This is simple, neat sewing, no fuss.  You can make a pantslip easily in an afternoon or less. While the casing area looks ruffly, it will smoosh out of the way and you won't know it is there. I like my open slit on the side, even if there is a center front fly because it keeps the tummy area smooth. You will also find the pants slips slides right over your hips for those bathroom moments as you pull down your public pants along with it so you are not dealing with any closure. 

This simple project can really make getting dressed and your sewing easier and more productive. I hope you give it a try. I have really enjoyed having these in my wardrobe. I am going to make another this week, an anti static out of gray. A supply of these in neutral colors is a great addition. One caveat-----brush up on your seam finishing skills. With unlined pants, you want the seams to look great and be well finished to hold up over time. I recommend Hong Kong seams whenever wise. Let me know if you give this a try or if you already have.....................Bunny 



Tuesday, November 10, 2020

McCalls 5239, A Kathryn Hepburn Trouser, maybe?

 


I love classic pleated wide leg trousers, just love'em. They are my favorite style pant and now that they are back in style it was time to give them a go. Pfffft, you say, she can't wear these! She's only five feet tall! Well, Pffft, to you! I wear them and love them anyway. They are comfy and feminine and that is good enough for me. We all need to wear what we love and feel right in, right? 

I have recently developed an aversion to jeans. I don't know where it came from but I am just so sick of them. I took a pledge to wear them absolutely as little as possible.  My attempt at finding a  workable casual wardrobe has led me to decide to keep the damn jeans out, OUT I say. I have a fair amount of bottom weights in my stash and have been planning various pants and top outfits, all with a bit of interest and not jeans. I wanted them all casual. I really think this approach has upped my day to day dressing a lot. Now that these are done I am concentrating on corduroys. So let's get on with what was a very interesting sew, to say the least.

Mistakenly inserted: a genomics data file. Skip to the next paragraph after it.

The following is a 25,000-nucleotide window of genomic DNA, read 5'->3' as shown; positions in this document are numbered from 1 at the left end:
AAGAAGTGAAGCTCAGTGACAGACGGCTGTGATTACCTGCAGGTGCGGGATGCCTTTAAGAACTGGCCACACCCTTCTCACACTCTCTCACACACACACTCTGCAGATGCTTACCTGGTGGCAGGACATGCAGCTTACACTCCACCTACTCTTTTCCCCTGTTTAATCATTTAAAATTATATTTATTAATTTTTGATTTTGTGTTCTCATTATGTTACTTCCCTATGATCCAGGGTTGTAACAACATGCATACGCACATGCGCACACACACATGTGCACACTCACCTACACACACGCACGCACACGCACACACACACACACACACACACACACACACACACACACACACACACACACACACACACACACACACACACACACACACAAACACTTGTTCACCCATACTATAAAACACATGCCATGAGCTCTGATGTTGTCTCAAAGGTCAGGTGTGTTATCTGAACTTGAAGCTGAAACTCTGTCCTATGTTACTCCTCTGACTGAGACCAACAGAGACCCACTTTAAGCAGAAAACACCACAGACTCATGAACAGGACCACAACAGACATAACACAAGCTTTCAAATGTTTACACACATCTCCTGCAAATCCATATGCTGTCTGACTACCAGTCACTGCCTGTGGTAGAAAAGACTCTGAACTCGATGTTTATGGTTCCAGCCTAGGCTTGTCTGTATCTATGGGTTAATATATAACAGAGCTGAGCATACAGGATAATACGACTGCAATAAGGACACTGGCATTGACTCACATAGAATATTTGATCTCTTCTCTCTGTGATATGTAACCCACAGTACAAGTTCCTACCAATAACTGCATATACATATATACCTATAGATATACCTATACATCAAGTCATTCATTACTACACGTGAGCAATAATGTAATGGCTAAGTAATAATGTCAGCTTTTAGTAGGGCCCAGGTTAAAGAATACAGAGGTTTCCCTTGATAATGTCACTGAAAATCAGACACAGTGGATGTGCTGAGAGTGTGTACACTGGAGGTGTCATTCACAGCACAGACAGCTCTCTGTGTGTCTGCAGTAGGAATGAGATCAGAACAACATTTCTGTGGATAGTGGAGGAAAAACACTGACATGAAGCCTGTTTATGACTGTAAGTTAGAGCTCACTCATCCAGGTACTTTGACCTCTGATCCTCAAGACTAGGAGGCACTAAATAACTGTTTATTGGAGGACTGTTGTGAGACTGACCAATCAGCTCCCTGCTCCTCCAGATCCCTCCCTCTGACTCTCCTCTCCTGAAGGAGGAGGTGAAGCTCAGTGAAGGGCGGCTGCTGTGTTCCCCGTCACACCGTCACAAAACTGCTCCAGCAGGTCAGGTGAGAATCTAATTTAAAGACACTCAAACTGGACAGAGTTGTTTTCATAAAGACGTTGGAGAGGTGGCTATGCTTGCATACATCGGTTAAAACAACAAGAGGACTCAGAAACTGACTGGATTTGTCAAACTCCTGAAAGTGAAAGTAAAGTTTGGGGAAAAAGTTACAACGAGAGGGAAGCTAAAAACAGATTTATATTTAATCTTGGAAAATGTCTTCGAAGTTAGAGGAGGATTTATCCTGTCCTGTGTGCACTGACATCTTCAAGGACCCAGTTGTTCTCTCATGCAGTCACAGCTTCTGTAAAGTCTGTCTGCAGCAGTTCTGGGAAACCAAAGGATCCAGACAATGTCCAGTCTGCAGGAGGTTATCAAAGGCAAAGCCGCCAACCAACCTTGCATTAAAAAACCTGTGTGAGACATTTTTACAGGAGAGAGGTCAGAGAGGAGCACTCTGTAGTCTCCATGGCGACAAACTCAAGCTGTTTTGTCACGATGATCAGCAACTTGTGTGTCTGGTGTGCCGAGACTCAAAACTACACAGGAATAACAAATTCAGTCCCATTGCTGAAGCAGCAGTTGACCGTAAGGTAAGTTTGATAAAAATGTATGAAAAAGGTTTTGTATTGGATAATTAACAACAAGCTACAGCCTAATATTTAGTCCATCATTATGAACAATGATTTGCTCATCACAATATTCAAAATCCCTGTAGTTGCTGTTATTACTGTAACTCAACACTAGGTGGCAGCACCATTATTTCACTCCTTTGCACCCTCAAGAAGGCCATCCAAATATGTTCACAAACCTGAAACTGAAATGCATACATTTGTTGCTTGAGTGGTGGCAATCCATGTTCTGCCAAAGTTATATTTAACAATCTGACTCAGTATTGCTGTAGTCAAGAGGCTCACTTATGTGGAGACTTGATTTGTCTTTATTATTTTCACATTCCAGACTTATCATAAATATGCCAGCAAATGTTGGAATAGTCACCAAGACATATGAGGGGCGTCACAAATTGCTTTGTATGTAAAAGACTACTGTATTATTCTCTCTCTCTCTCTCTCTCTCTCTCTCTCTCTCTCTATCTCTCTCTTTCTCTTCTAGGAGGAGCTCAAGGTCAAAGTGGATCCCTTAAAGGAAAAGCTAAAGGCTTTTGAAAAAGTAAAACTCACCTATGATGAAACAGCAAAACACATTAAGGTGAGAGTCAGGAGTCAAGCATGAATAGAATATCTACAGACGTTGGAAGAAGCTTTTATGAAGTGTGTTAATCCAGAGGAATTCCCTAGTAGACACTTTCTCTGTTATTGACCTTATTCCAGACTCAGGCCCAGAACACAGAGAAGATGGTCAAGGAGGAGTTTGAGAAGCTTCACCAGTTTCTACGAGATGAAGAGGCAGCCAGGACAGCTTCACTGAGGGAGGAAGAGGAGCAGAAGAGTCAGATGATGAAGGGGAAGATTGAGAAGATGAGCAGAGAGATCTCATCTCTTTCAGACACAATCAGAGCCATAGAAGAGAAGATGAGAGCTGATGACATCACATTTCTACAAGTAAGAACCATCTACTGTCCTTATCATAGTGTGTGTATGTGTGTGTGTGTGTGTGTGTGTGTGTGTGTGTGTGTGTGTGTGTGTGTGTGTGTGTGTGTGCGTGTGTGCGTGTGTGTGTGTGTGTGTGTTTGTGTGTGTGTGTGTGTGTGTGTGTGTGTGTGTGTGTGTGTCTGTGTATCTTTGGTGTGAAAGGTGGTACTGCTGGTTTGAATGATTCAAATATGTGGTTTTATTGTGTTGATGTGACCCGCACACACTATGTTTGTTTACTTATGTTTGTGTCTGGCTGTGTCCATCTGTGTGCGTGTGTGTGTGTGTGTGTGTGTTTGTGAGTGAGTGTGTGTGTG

Fabric

Some stash digging brought out some 100% cotton chino fabric. This is not the greatest fabric for this style of pant but I am looking for every day wear here. I've always like working with chino and the vibe it gives off, a bit classier than a denim but still every day. Dress it up, dress it down, boat shoes or black jersey and dangles. Chino cotton crinkles but doesn't hold the wrinkles  badly. It is stiff and stands out on it's own as well. I just accepted that. This was my first use of this pattern and the goal was  my idea of a true trouser and a "trouser" fit.  There is no lining and no interfacing except in the zip area.  The pocket stay is a 100% cotton batik, a nice, tight weave.


pardon the slipping out top

Pattern

I was looking for a high waisted, front double pleated pant with slanted pockets and volume in the legs from the hips down. I think I got that here in McCalls 5239. My original plan was to use my pant sloper and start from scratch with a new tissue. Then I started digging through my patterns and found this:


It had all I had in mind in View C, the red version. This is Palmer Pletch's pants fitting pattern from 2006 and now OOP. I looked at the measurements on the back and lo and behold, they were almost exactly like my own/sloper  in the size ten. The waist was a half inch off and that would be easy to fix but how would the crotch curve be? I took the pieces out and overlaid my sloper and it was pretty dang close. I just needed to adjust that crotch curve a tad and would be good to go. Now I didn't have to make a new tissue, etc.  View C was it! 

Washed my chino again, third time, and started laying out the pattern. But wait, we have some issues here. 

                   *  There were two pleats either side of the zipper. The pattern showed the  pleats for the four sizes on either side and none were marked, no sizes and very confusing. What went where and for whose size?  No reference in the instructions, either. I winged it. 


                 * The instructions tell you that all seams are one inch wide, for fit insurance, with one exception, the waistband piece, which is 5/8ths. Since all the circles on the leg pieces are on the one inch line at the waist and you later connect this one inch seam to the 5/8ths inch waist band seam which has interfacing stitched to that 5/8ths seam allowance,  not the band, it gets pretty crazy. I'd never seen anything like it. Don't get me wrong. I am always up for new techniques, as you know, but give me a reason. This did not make sense to me. 

I cut my waistband one inch wider so a half inch wider for each side.  This way it sat higher like I wanted. 

The legs are 22 inches wide at the bottom. 

Anyhoo, I got it all laid out and cut and proceeded with the construction. 


Construction
Pockets